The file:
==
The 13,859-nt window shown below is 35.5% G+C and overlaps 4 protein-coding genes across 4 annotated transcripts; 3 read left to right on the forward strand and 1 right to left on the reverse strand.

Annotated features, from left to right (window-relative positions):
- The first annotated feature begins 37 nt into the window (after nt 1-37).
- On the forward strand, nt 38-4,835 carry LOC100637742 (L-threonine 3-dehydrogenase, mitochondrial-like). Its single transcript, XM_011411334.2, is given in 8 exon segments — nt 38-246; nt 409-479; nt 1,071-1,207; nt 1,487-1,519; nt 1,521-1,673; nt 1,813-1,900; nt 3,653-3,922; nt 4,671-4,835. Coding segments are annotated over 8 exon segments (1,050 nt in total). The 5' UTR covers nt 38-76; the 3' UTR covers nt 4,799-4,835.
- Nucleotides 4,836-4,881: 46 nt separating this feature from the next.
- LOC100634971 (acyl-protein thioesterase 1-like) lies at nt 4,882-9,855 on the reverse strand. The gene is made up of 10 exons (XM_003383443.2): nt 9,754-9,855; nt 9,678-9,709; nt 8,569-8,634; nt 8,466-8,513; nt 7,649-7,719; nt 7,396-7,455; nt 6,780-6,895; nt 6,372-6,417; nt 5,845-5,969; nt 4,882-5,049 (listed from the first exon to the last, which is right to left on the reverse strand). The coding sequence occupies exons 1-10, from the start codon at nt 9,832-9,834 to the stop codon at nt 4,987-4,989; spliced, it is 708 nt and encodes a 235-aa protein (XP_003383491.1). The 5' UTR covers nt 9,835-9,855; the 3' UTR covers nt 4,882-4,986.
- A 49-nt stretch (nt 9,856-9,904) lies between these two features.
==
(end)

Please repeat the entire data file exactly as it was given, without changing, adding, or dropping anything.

The 13,859-nt window shown below is 35.5% G+C and overlaps 4 protein-coding genes across 4 annotated transcripts; 3 read left to right on the forward strand and 1 right to left on the reverse strand.

Annotated features, from left to right (window-relative positions):
- The first annotated feature begins 37 nt into the window (after nt 1-37).
- On the forward strand, nt 38-4,835 carry LOC100637742 (L-threonine 3-dehydrogenase, mitochondrial-like). Its single transcript, XM_011411334.2, is given in 8 exon segments — nt 38-246; nt 409-479; nt 1,071-1,207; nt 1,487-1,519; nt 1,521-1,673; nt 1,813-1,900; nt 3,653-3,922; nt 4,671-4,835. Coding segments are annotated over 8 exon segments (1,050 nt in total). The 5' UTR covers nt 38-76; the 3' UTR covers nt 4,799-4,835.
- Nucleotides 4,836-4,881: 46 nt separating this feature from the next.
- LOC100634971 (acyl-protein thioesterase 1-like) lies at nt 4,882-9,855 on the reverse strand. The gene is made up of 10 exons (XM_003383443.2): nt 9,754-9,855; nt 9,678-9,709; nt 8,569-8,634; nt 8,466-8,513; nt 7,649-7,719; nt 7,396-7,455; nt 6,780-6,895; nt 6,372-6,417; nt 5,845-5,969; nt 4,882-5,049 (listed from the first exon to the last, which is right to left on the reverse strand). The coding sequence occupies exons 1-10, from the start codon at nt 9,832-9,834 to the stop codon at nt 4,987-4,989; spliced, it is 708 nt and encodes a 235-aa protein (XP_003383491.1). The 5' UTR covers nt 9,835-9,855; the 3' UTR covers nt 4,882-4,986.
- A 49-nt stretch (nt 9,856-9,904) lies between these two features.